Bulgaria opposition candidate tops presidential poll

Pro-Russia, anti-migration candidate Rumen Radev won 25.8 percent of the vote in first round of the election.

Presidential candidate of the Bulgarian Socialist Party Radev meets supporters during an election rally in Karlovo
Before the election, Radev vowed not to make the Balkan country a 'migrant ghetto' [Peter Ganev/Reuters]

Socialist-backed opposition candidate Rumen Radev, who has called for an end to European Union sanctions against Russia, won the first round of Bulgaria’s presidential election.

Radev’s close-fought victory over ruling party candidate Tsetska Tsacheva on Monday makes the former air force commander favourite to win a run-off on Sunday, a result that could bring the Black Sea state politically closer to Russia.

Radev, a jet fighter pilot and novice to politics, has tapped into public anger with political elites and fears about immigration, and vowed not to make the Balkan country a “migrant ghetto”.

“The hope for a change is already tangible. People want to see more security and well functioning institutions,” he said after his win.

The country of 7.2 million people already has warmer ties with Russia than most of its EU peers. Radev has made it clear he believes NATO member Bulgaria should focus more on its economic and political ties with Moscow, which has been under EU sanctions since it annexed Crimea from Ukraine in 2014.

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Results from 86 percent of polling stations showed Radev, 53, winning 25.8 percent of the vote. Centre-right candidate Tsacheva, who had been expected to win narrowly, was on 22 percent, according to the national election commission.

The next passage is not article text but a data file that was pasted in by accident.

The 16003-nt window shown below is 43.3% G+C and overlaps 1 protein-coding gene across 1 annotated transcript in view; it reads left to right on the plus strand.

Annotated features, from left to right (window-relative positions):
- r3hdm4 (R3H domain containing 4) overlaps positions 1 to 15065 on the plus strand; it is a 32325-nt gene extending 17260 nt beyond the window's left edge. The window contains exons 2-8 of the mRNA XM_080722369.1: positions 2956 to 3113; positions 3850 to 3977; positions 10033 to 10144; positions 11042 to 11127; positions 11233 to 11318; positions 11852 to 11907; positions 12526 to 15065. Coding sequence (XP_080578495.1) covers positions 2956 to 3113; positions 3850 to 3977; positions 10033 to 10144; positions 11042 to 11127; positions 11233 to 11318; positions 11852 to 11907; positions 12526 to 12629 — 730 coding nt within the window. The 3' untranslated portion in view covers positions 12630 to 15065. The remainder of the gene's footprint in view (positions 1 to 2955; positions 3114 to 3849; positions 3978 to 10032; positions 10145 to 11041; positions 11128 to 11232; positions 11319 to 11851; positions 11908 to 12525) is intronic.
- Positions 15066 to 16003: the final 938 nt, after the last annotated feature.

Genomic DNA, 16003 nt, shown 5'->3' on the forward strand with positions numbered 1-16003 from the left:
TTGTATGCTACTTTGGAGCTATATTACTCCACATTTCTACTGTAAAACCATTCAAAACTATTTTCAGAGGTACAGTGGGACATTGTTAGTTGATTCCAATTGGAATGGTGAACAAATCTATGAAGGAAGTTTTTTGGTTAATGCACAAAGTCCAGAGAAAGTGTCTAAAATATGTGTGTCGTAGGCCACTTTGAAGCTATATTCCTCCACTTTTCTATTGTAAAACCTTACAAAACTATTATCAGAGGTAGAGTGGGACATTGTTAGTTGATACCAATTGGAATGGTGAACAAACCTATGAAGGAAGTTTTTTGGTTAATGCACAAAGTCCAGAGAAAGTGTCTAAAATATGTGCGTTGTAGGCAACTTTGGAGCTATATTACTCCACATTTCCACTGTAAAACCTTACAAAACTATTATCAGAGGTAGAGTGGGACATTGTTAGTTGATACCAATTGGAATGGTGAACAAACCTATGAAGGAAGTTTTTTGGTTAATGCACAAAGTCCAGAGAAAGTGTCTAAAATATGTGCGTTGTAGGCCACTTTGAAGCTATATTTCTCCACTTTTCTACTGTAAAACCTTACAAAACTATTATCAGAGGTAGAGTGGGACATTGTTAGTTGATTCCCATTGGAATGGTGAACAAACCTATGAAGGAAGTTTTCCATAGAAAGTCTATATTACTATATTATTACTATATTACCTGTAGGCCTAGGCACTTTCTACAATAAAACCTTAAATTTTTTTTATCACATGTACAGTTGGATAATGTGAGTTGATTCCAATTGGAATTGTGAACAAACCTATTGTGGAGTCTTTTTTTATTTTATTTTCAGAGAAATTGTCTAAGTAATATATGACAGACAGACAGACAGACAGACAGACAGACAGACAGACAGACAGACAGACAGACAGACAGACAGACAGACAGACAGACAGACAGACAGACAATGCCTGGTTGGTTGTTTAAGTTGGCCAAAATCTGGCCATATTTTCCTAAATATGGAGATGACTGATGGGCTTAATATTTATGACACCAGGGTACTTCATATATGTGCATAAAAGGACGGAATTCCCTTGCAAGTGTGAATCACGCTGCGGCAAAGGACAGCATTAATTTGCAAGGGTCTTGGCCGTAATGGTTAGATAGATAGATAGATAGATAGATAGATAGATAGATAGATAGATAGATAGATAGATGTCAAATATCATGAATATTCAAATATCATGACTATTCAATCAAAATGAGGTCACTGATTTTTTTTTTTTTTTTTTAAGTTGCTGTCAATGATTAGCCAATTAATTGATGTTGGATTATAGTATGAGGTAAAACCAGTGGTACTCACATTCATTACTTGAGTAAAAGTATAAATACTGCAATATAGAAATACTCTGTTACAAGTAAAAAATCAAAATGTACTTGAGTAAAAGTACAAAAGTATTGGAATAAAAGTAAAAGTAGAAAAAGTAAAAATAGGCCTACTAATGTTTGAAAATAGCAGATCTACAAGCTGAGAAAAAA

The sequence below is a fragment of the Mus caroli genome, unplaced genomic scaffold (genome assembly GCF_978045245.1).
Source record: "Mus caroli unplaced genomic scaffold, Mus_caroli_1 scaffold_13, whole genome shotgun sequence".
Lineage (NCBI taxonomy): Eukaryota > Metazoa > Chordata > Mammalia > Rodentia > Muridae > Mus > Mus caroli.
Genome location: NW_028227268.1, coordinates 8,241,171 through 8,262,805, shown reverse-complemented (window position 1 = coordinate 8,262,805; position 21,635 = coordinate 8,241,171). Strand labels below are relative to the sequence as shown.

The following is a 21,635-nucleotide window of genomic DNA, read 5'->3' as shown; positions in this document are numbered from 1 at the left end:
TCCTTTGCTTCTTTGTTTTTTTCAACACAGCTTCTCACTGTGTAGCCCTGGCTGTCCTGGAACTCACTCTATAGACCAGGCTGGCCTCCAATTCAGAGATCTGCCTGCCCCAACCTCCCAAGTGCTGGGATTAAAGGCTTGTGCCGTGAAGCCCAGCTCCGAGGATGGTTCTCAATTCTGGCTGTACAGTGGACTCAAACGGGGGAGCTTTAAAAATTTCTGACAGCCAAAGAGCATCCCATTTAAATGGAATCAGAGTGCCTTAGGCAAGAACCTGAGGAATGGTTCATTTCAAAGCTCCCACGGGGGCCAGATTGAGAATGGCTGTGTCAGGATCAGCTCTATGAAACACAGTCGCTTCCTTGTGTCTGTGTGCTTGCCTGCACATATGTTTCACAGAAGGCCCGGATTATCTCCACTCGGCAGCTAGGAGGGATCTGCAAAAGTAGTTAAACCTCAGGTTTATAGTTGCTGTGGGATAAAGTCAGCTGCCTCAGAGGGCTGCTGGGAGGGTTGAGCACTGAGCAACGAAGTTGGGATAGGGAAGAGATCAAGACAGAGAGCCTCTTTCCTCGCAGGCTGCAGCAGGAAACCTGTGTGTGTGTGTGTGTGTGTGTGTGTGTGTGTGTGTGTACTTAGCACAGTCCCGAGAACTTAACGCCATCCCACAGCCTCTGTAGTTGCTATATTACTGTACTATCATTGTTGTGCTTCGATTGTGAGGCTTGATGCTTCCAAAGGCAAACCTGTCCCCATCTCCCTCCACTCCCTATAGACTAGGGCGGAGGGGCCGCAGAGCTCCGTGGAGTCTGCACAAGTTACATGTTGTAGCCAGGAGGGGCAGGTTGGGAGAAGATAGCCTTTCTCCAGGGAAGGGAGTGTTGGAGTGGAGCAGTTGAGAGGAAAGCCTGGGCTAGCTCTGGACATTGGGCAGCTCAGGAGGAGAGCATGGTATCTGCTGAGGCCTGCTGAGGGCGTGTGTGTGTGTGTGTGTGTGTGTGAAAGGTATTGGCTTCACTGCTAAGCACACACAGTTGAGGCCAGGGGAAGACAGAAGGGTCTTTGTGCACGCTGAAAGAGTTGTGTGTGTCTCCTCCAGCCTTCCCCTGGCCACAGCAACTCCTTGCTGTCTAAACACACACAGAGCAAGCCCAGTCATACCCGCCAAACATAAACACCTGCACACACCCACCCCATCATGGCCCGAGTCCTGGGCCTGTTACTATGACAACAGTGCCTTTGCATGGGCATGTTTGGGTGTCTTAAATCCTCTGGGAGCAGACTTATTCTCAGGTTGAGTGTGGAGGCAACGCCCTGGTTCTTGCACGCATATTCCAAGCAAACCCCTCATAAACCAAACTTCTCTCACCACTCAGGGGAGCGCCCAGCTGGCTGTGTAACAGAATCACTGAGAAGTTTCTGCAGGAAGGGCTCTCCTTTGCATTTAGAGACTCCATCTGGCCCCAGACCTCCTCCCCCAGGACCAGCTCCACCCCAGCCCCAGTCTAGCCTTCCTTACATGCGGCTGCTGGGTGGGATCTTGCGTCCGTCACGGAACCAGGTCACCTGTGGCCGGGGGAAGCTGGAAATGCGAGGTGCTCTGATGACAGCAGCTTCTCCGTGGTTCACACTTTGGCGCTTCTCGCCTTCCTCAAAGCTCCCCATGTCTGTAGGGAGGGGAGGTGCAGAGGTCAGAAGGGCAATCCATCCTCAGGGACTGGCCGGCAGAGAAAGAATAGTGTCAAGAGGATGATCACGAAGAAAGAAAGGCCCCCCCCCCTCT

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A Radev victory in the run-off could usher in months of political instability, including a possible snap parliamentary ballot, after Prime Minister Boiko Borisov signalled that he may quit if his candidate, Tsacheva, loses.

Tsacheva appealed for support in the run-off, saying victory for her opponent could put Bulgaria at odds with its EU and NATO allies and trigger a spike in corruption.

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“It is important to know what kind of Bulgaria we want to see – a country isolated internationally, with EU aid frozen and … corruption – things that the Socialists trigger when they take power – or a Bulgaria whose voice is heard in Brussels,” she said.

Under Bulgaria’s constitution, the president’s job is mostly ceremonial, but whoever holds the post can influence policy, veto legislation and sign international treaties.

Source: News Agencies